The emotional mending for many people touched by the Bay Area earthquake will take much longer than the structural rebuilding and outward return to normalcy. Psychological aftershocks will be felt for months and years--and far beyond the Bay Area itself.
"The most vulnerable are those people who were closest to the death and destruction, as well as the very old, the young, and the already stressed-out," said Dr. Spencer Eth, medical director of the Psychological Trauma Center, affiliated with Cedars-Sinai Medical Center in Los Angeles.
He estimated that 80% of those who survived the collapse of the Nimitz Freeway, the San Francisco-Oakland Bay Bridge or a building will experience symptoms of post-traumatic stress disorder. "But people who were not even in San Francisco will be affected--such as those who experienced the Whittier or Mexico City quakes."
Many will become anxious, hyper-alert, disturbed by nightmares or intrusive thoughts about quakes, fearful, or have guilt feelings or become numb to what is going on around them. For most, such symptoms may be fleeting. Others will become depressed, develop psychosomatic symptoms such as stomachaches, chest pains and labored breathing. Some will make a habit of avoiding certain situations--such as driving over bridges or visiting shopping malls.
Surprisingly, however, some seemingly "fragile individuals may cope better than those who consider themselves invulnerable and tough," Yale University sociologist Kai Erikson said. Hospitalized mental patients, for example, often deal calmly with fires, while "normal" people sometimes panic and stampede in similar situations.
Panic and looting--thought to be a result of lowered inhibitions and tempting opportunity during crises--were minimal after Tuesday's quake.
"There will be a spectrum of reaction," agreed Dr. Robert Pynoos, who directs UCLA's Prevention Program in Trauma, Violence and Sudden Bereavement, "not a global response."
Earthquakes usually elicit stronger reactions than other natural disasters. "Everyone feels the ground isn't solid," Pynoos said. "Our world view of the stability of the Earth is shaken. Some believe the myth that we are going to be swallowed by the ground. And our inner stability is disturbed." Studies by Pynoos and others have found that such traumatic experiences can actually alter brain chemistry, though how long-lasting such changes are is still unknown.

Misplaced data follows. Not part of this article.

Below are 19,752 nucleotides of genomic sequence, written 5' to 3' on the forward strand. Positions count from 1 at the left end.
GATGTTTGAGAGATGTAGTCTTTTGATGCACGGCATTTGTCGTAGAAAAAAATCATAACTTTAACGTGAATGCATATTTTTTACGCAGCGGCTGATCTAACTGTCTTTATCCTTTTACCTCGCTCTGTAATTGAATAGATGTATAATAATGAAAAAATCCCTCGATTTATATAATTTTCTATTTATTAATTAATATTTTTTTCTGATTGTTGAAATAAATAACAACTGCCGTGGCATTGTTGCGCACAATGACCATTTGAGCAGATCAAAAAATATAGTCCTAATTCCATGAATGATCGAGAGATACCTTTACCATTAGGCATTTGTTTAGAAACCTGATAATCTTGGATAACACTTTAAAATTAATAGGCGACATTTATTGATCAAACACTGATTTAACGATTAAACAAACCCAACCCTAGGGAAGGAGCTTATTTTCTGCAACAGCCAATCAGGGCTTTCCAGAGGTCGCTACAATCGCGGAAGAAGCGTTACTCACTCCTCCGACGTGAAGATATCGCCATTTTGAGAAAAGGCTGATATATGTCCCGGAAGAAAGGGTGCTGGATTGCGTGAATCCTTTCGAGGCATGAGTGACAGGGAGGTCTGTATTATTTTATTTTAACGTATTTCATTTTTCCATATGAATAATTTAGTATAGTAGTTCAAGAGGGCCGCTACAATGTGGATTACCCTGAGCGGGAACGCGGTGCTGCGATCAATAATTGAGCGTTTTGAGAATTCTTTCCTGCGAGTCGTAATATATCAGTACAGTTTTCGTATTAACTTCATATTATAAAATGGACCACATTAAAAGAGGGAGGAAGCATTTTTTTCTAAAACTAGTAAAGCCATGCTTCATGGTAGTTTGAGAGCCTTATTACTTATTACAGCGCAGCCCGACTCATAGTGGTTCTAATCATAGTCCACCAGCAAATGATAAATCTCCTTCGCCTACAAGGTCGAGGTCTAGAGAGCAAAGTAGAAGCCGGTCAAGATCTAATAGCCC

Still, unlike man-made catastrophes or violence, natural disasters often are easier to cope with psychologically because they appear to be acts of God. Fits of nature do not produce revenge fantasies and recriminations.
Disaster researchers also distinguish between "centrifugal" and "centripetal" disasters: plane crashes and boat sinkings fall in the first category, involving people from many places brought together accidentally; earthquakes, volcanoes, hurricanes and tornadoes fall into the second, because whole communities are disrupted.
In the first, survivors can return to normal environments and support systems, while in the second the damage and disruption are concentrated and inescapable--property damage, power outages, restrictions on movement, and loss of friends, relatives or belongings.
Erikson said many San Franciscans will be surprised at how long they grieve, not only for the dead and severely injured, but for the loss of material things, such as homes or cherished objects--things they had not realized are an extension of themselves.
Children are among those most traumatized by an earthquake. They take their cue as to how to react from their parents and their level of understanding of the phenomenon.
However, psychiatrist Eth said, "When parents have their act together, the kids do pretty well." Some, prepared in school drills, actually seem to enjoy the experience and feel secure in knowing what to do in such an emergency.
"The first thing parents have to do is stay calm themselves," Los Angeles child psychologist Robert Butterworth said. "If the earth is shaking and the parents are shaking, the child's world is in trouble." Very young children may attribute the shaking to monsters or ghosts.
One teacher in Prunedale, near the quake's epicenter, said she had to hold two frightened children in her arms on the classroom floor for about 90 minutes before they would move. The quake was especially hard on families who were separated and unable to contact each other.
In the days and weeks after a temblor, some children may refuse to sleep alone or go to school, wet the bed, have recurring nightmares, cry and cling, insist that the lights be left on, and jump at the slightest noise.
Experts say that discussing the quake does not increase fear, but helps the child feel more secure. Eth said youngsters need to know what happened and what may happen, noting that "the kids in Whittier were told there'd been an earthquake but nobody told them there would be aftershocks," which consequently were even more frightening.